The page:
Mud Season


Location: Hanover, New Hampshire
I made a delightful discovery a week ago. While walking from my condo into town, I passed a sign for the “Angelo Tanzi Natural Area” on a tree just off the road. Curious, I walked past the sign down a muddy dirt road, which soon became a trail leading to Mink Brook. The brook flows through the much larger Mink Brook Nature Preserve.
Mink Brook swelled with early spring run-off. The footing was surprisingly good, mainly on old corn snow. Mink Brook is in a sheltered, heavily treed valley which doesn’t receive much direct sunshine this time of the year, so the area around it is a little slower to melt out. I regretted not wearing something higher than my below-the-ankle hiking shoes, but at least they had Gore-tex in them. I plowed ahead, excited to find an access to Mink Brook though perhaps exploring my favorite trails in this local conservation area wasn’t my driest move during mud season.
Mud season, that period between late winter when the world is still frozen, and late spring, when the trees have leafed out and the forest floor dries out, is certainly messy. The snow melts, and the rain showers down, but the still-frozen sublayer of the ground prevents the run-off from soaking into the soil. The streams overflow their banks. The ground becomes saturated and many low-lying areas flood. This isn’t all bad. Flooding is one of nature’s mechanisms for flushing impurities and for spreading nourishment.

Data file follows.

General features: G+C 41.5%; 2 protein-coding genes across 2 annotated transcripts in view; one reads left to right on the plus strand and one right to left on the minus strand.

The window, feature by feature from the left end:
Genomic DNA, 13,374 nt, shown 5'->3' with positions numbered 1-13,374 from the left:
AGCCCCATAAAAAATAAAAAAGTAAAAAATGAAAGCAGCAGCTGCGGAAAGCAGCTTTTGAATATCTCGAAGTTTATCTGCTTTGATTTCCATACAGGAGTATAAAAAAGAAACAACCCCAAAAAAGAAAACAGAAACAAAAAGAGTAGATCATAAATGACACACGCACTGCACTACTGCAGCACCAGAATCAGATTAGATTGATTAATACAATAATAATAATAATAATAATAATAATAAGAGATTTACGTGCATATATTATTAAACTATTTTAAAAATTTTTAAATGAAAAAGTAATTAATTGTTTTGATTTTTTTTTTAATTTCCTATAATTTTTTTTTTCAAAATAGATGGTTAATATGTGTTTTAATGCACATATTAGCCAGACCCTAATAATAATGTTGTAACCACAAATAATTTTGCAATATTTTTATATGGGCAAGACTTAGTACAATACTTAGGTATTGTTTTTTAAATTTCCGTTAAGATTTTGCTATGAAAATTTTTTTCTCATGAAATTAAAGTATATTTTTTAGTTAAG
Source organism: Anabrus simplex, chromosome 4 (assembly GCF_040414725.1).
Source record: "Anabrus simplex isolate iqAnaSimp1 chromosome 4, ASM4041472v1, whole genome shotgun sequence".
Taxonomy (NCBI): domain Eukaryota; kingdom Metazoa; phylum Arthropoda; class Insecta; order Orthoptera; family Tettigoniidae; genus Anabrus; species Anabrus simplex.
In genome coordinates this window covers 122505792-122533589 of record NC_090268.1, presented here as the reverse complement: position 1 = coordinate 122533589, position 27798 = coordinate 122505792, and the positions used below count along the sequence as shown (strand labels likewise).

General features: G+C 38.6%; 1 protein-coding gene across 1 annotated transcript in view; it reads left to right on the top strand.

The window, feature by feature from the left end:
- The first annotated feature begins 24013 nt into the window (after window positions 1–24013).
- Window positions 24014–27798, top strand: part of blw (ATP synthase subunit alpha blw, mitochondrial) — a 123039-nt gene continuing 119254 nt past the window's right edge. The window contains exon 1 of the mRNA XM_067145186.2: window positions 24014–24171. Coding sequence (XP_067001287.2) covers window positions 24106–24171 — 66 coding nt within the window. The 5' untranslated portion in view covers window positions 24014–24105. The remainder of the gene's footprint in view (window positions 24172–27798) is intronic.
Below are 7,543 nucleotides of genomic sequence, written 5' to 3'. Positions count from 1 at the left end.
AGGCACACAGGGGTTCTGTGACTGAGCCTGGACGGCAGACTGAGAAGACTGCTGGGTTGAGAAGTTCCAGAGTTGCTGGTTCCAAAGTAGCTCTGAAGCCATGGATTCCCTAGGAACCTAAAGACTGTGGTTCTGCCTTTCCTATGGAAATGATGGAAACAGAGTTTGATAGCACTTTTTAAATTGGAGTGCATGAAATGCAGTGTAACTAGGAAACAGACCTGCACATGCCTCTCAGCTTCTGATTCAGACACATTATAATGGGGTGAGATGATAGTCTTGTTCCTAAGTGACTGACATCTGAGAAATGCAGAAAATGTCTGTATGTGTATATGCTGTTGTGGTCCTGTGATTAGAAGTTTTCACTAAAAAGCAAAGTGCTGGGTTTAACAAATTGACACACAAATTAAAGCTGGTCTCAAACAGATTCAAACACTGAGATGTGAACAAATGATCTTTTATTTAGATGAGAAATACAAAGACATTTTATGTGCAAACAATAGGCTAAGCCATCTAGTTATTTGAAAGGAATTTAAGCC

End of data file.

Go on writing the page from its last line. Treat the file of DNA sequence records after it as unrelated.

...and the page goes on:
Yesterday, while walking to town, I looked longingly at the Tanzi trailhead again. Things had changed dramatically in a week. The snow was gone. The mud was much deeper, and there were large pools of standing water in the woods. I reminded myself that tromping on a hiking trail, not just here but any hiking trail, was not healthy for me or the trails at the moment. If I managed to stay upright on the slick mud, and keep both shoes on (don’t laugh; I’ve walked out of them before), my steps could damage the path. Trails are most susceptible to erosion before Memorial Day, at least in northern New England. But I’ll keep watch. As soon as the woods dry out, I’ll be back by Mink Brook.

Lisa Densmore

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One Response to “Mud Season”

  1. gus says:

    In the ADK’s we get a list of higher trails to avoid, due to erosion fears. This is the time to trek some of the lower trails, those which do not get much love during the summer.

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